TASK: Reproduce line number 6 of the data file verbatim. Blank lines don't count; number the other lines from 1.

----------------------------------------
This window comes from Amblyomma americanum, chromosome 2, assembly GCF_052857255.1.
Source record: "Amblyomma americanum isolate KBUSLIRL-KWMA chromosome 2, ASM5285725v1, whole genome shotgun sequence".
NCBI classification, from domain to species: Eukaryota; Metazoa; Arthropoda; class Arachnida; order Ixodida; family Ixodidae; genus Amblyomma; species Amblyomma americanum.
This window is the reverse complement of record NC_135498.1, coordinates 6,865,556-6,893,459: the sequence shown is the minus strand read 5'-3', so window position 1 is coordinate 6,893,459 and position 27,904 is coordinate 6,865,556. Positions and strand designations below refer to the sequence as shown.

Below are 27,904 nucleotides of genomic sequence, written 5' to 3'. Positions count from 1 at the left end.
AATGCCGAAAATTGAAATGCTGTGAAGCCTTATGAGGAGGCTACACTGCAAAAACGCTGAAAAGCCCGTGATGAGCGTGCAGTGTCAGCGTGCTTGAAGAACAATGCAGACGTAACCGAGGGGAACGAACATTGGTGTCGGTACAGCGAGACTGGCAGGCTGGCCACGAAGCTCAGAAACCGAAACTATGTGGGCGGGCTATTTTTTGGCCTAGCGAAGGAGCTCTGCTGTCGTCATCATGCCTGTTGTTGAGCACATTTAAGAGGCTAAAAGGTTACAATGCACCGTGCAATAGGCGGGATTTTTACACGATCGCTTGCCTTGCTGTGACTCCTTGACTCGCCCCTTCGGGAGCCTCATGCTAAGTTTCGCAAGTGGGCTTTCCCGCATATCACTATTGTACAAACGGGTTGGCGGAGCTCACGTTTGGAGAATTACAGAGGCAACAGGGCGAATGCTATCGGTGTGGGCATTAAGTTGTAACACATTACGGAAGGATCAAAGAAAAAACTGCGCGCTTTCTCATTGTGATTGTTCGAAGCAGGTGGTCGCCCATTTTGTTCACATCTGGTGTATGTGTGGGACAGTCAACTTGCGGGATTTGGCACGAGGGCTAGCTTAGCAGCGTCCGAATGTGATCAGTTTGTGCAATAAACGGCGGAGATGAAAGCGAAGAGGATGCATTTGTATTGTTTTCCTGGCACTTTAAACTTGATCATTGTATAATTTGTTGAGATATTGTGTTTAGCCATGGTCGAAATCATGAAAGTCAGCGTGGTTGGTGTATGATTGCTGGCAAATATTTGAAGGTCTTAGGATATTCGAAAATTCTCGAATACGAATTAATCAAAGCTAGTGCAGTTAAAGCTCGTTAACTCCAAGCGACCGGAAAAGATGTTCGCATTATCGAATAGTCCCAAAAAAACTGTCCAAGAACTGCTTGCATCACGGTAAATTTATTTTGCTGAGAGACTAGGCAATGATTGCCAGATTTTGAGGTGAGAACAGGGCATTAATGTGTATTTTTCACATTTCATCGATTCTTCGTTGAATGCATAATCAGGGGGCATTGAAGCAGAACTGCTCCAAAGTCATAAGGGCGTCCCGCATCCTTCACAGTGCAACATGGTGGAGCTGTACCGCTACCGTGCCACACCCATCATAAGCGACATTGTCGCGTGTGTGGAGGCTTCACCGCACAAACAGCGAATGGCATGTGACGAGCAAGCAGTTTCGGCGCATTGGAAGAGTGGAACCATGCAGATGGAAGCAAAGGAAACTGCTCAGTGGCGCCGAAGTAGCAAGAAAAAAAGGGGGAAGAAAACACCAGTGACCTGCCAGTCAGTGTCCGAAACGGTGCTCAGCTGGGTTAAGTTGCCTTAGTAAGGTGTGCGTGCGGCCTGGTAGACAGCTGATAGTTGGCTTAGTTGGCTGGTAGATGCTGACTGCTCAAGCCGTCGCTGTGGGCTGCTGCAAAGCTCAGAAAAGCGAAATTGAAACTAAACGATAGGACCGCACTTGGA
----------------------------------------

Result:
AATGCCGAAAATTGAAATGCTGTGAAGCCTTATGAGGAGGCTACACTGCAAAAACGCTGAAAAGCCCGTGATGAGCGTGCAGTGTCAGCGTGCTTGAAGAACAATGCAGACGTAACCGAGGGGAACGAACATTGGTGTCGGTACAGCGAGACTGGCAGGCTGGCCACGAAGCTCAGAAACCGAAACTATGTGGGCGGGCTATTTTTTGGCCTAGCGAAGGAGCTCTGCTGTCGTCATCATGCCTGTTGTTGAGCACATTTAAGAGGCTAAAAGGTTACAATGCACCGTGCAATAGGCGGGATTTTTACACGATCGCTTGCCTTGCTGTGACTCCTTGACTCGCCCCTTCGGGAGCCTCATGCTAAGTTTCGCAAGTGGGCTTTCCCGCATATCACTATTGTACAAACGGGTTGGCGGAGCTCACGTTTGGAGAATTACAGAGGCAACAGGGCGAATGCTATCGGTGTGGGCATTAAGTTGTAACACATTACGGAAGGATCAAAGAAAAAACTGCGCGCTTTCTCATTGTGATTGTTCGAAGCAGGTGGTCGCCCATTTTGTTCACATCTGGTGTATGTGTGGGACAGTCAACTTGCGGGATTTGGCACGAGGGCTAGCTTAGCAGCGTCCGAATGTGATCAGTTTGTGCAATAAACGGCGGAGATGAAAGCGAAGAGGATGCATTTGTATTGTTTTCCTGGCACTTTAAACTTGATCATTGTATAATTTGTTGAGATATTGTGTTTAGCCATGGTCGAAATCATGAAAGTCAGCGTGGTTGGTGTATGATTGCTGGCAAATATTTGAAGGTCTTAGGATATTCGAAAATTCTCGAATACGAATTAATCAAAGCTAGTGCAGTTAAAGCTCGTTAACTCCAAGCGACCGGAAAAGATGTTCGCATTATCGAATAGTCCCAAAAAAACTGTCCAAGAACTGCTTGCATCACGGTAAATTTATTTTGCTGAGAGACTAGGCAATGATTGCCAGATTTTGAGGTGAGAACAGGGCATTAATGTGTATTTTTCACATTTCATCGATTCTTCGTTGAATGCATAATCAGGGGGCATTGAAGCAGAACTGCTCCAAAGTCATAAGGGCGTCCCGCATCCTTCACAGTGCAACATGGTGGAGCTGTACCGCTACCGTGCCACACCCATCATAAGCGACATTGTCGCGTGTGTGGAGGCTTCACCGCACAAACAGCGAATGGCATGTGACGAGCAAGCAGTTTCGGCGCATTGGAAGAGTGGAACCATGCAGATGGAAGCAAAGGAAACTGCTCAGTGGCGCCGAAGTAGCAAGAAAAAAAGGGGGAAGAAAACACCAGTGACCTGCCAGTCAGTGTCCGAAACGGTGCTCAGCTGGGTTAAGTTGCCTTAGTAAGGTGTGCGTGCGGCCTGGTAGACAGCTGATAGTTGGCTTAGTTGGCTGGTAGATGCTGACTGCTCAAGCCGTCGCTGTGGGCTGCTGCAAAGCTCAGAAAAGCGAAATTGAAACTAAACGATAGGACCGCACTTGGA